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(Luke 5:17–26) Without a Prayer

(Luke 5:17–26) Without a Prayer

by Stephen Davey
Series: Sermons in Luke
Ref: Luke 5:17–26

For the first time in Jesus’ earthly ministry, He is not only going to heal someone from a physical illness, but He is going to announce His divine power to forgive sins—a power only reserved for God Himself. As Jesus displays his spiritual healing through an example of spiritual healing, we will see that while healing for our bodies is a blessing, healing for our souls will last throughout eternity.


One author reported an incident that occurred back in 1968 on a flight headed for New York—a routine and normally very boring flight. But this time it proved to be otherwise.

As they began their descent, the landing gear would not engage. The pilot tried everything, but the gears would not lock into place. He informed ground control and was instructed to circle the landing field while the emergency crew coated the runway with foam and fire trucks and emergency vehicles moved into position.

Meanwhile, the passengers were told what was happening; a sense of dread settled on everyone. As they began their final descent, the passengers were instructed to bend forward with their heads between their knees and grab their ankles. Sounds of sobbing and desperate cries of terror filled the cabin. It was one of those “I can't believe this is happening to me” experiences.

Then, with the landing only moments away, the pilot announced over the intercom: “At this moment, in accordance with International Aviation Codes established at Geneva, it is my obligation to inform you that if you believe in God you should commence prayer.”

The landing occurred successfully—apart from extensive damage to the airplane— no one was injured. Even the airline didn’t say much about it in the aftermath.

In fact, a relative of one of the passengers called the airline the very next day and asked about that unknown Geneva prayer rule, and the response was a cool, reserved, “No comment at this time.”

Amazing. The only thing that brought out into the open a rather well-hidden rule was a crisis. Pushed to the brink, back to the wall, right up to the wire, all escape routes closed; only then are people willing to recognize God. Charles R. Swindoll, The Finishing Touch: Becoming God's Masterpiece (Word Publishing, 1994), p. 550

After reading this incident, it occurred to me that we’ve seen similar things happen—in moments of crisis, or tragedy, or in the face of some great dilemma— whether individually, nationally, or globally, it isn’t unusual to hear this prayer rule dusted off and brought out into the open, once again.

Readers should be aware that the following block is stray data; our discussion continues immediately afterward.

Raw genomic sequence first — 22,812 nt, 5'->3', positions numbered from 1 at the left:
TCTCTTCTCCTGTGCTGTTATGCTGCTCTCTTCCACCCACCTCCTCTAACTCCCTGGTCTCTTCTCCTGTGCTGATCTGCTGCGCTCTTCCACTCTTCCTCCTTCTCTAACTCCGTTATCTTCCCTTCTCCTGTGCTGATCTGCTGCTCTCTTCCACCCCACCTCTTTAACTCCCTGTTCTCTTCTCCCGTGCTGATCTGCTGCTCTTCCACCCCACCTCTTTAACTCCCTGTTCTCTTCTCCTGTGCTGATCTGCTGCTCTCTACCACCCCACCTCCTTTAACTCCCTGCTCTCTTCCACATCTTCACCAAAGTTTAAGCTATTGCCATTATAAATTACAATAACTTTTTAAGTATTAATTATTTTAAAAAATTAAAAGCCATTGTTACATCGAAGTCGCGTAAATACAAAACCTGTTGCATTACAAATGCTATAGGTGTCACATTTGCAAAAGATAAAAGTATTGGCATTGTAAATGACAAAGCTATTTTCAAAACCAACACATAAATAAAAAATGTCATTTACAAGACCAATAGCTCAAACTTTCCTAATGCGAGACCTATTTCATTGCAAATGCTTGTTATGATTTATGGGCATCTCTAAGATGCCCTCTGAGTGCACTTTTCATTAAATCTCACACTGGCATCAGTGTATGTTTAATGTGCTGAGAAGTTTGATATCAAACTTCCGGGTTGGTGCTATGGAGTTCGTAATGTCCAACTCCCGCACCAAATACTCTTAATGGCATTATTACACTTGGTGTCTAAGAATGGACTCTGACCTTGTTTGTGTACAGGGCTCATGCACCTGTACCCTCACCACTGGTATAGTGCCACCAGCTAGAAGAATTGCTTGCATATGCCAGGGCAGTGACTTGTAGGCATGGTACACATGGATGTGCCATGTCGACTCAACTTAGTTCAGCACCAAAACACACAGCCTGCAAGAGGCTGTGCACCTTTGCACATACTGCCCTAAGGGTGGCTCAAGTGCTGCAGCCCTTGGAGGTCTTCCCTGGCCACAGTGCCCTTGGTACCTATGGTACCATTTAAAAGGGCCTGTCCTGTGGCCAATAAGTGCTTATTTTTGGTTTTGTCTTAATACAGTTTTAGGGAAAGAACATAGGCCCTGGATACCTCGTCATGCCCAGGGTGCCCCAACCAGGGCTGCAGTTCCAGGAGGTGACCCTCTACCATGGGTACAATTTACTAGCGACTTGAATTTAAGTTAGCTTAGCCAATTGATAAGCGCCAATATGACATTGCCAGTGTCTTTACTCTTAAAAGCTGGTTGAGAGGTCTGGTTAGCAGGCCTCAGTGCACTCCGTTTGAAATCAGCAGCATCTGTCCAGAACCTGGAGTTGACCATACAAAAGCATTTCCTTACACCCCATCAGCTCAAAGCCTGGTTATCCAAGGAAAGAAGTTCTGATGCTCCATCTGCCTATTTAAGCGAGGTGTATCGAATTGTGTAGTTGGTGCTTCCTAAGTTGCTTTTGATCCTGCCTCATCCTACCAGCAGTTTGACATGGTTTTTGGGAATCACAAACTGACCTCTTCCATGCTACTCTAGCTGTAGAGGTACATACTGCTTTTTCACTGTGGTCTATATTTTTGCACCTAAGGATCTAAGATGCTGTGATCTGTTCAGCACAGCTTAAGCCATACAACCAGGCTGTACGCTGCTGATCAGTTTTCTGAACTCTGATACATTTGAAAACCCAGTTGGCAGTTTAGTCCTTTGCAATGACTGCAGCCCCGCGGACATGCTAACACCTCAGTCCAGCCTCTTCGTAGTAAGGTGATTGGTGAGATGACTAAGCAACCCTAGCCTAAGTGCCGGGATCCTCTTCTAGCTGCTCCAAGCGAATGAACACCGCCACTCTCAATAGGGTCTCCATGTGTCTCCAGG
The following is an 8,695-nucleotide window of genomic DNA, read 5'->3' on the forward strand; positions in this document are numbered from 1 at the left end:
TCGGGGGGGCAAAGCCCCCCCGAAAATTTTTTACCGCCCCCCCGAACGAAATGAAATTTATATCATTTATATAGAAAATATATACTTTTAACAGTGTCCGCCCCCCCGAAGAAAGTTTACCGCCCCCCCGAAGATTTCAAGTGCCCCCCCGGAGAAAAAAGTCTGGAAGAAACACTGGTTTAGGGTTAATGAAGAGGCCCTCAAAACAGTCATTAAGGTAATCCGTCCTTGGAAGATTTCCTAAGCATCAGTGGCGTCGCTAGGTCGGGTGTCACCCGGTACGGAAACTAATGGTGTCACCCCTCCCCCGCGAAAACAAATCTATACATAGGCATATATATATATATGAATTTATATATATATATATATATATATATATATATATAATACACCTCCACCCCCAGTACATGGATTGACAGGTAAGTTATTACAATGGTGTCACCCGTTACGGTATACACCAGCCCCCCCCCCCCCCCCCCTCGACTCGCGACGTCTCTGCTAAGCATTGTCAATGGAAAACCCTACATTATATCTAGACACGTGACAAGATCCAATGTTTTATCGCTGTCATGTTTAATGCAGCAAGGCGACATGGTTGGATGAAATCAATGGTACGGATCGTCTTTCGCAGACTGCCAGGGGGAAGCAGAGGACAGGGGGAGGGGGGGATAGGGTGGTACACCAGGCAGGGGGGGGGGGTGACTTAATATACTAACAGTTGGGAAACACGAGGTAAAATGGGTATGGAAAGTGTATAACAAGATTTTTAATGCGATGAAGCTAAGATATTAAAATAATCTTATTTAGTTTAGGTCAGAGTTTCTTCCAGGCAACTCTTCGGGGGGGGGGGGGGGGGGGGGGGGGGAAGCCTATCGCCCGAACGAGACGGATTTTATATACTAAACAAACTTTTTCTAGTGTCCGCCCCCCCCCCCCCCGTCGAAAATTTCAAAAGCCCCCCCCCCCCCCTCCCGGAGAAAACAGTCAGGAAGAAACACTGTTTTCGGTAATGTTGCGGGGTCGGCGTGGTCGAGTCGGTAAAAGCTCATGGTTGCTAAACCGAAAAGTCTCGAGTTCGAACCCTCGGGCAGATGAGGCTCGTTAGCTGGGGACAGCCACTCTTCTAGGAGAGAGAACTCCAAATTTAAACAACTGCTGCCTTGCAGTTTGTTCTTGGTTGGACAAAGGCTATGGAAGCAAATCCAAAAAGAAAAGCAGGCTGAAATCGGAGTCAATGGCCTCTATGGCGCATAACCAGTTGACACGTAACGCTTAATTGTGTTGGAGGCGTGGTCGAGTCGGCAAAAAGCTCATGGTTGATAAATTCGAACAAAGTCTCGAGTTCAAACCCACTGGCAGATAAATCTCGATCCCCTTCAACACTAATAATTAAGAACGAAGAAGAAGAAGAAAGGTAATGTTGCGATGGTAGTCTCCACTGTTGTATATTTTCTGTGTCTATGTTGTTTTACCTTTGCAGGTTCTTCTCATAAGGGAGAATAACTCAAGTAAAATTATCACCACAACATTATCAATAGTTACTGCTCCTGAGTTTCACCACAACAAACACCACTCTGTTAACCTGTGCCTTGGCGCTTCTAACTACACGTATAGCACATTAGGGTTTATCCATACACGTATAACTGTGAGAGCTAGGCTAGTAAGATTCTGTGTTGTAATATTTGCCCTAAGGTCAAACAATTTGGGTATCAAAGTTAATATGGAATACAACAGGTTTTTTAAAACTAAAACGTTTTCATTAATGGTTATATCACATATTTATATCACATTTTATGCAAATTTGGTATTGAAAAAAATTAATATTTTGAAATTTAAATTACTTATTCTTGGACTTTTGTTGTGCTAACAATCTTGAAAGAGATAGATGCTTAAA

The truth is, when people don’t have a prayer, they are most likely to begin praying.

introduced to us in Luke chapter 5, so turn there.

This man is not introduced by his name, but by his illness. Dr. Luke informs us in verse 18 that this man was helplessly paralyzed.

Now, before we watch Jesus deal with this man’s illness, Luke introduces to us the audience. This is the first time that religious leaders have shown up to listen to Jesus teach, and watch Him heal the sick.

They’re sitting on the front row—notice verse 17:

On one of those days, as he was teaching, Pharisees and teachers of the law were sitting there, who had come from every village of Galilee and Judea and from Jerusalem. And the power of the Lord was with him to heal.

When there’s no other option but God, people are often ready to go to God, and many of them, in fact, become thankful for that crisis, because it brought them to their knees and ended up changing their lives forever.

Something like that is about to happen in the life of one very desperate man. He’s Luke 5:17

Since this is our first encounter with these religious leaders, and for those who are new in the faith: the teachers of the law were the scribes. Many of them were Pharisees as well and they handled legal matters for the nation.

They were the experts—the attorneys at Mosaic law—and they are here in Luke chapter 5 to basically take the minutes and copy down everything Jesus says, in order discover some legal error in his teaching or ministry.

The other group is known as the Pharisees, and that term sort of says it all. Pharisee meant “Separated One.”

During the 400 years between Malachi and Matthew, this group had grown in prominence as men committed to defining, teaching, and keeping the law of Moses.

They were separated from the ordinary Jewish person because they were essentially so much better at keeping the law.

And we’re not just talking about the Law of Moses; we’re talking about the Oral Law that had developed and expanded over the previous 400 years.

For instance, the law of Moses forbade working on the Sabbath, so the nation of Israel naturally wondered how to define work.

Was it chopping wood, washing dishes, or how about pulling weeds in the yard, that should be against the law!

So, what’s work, exactly?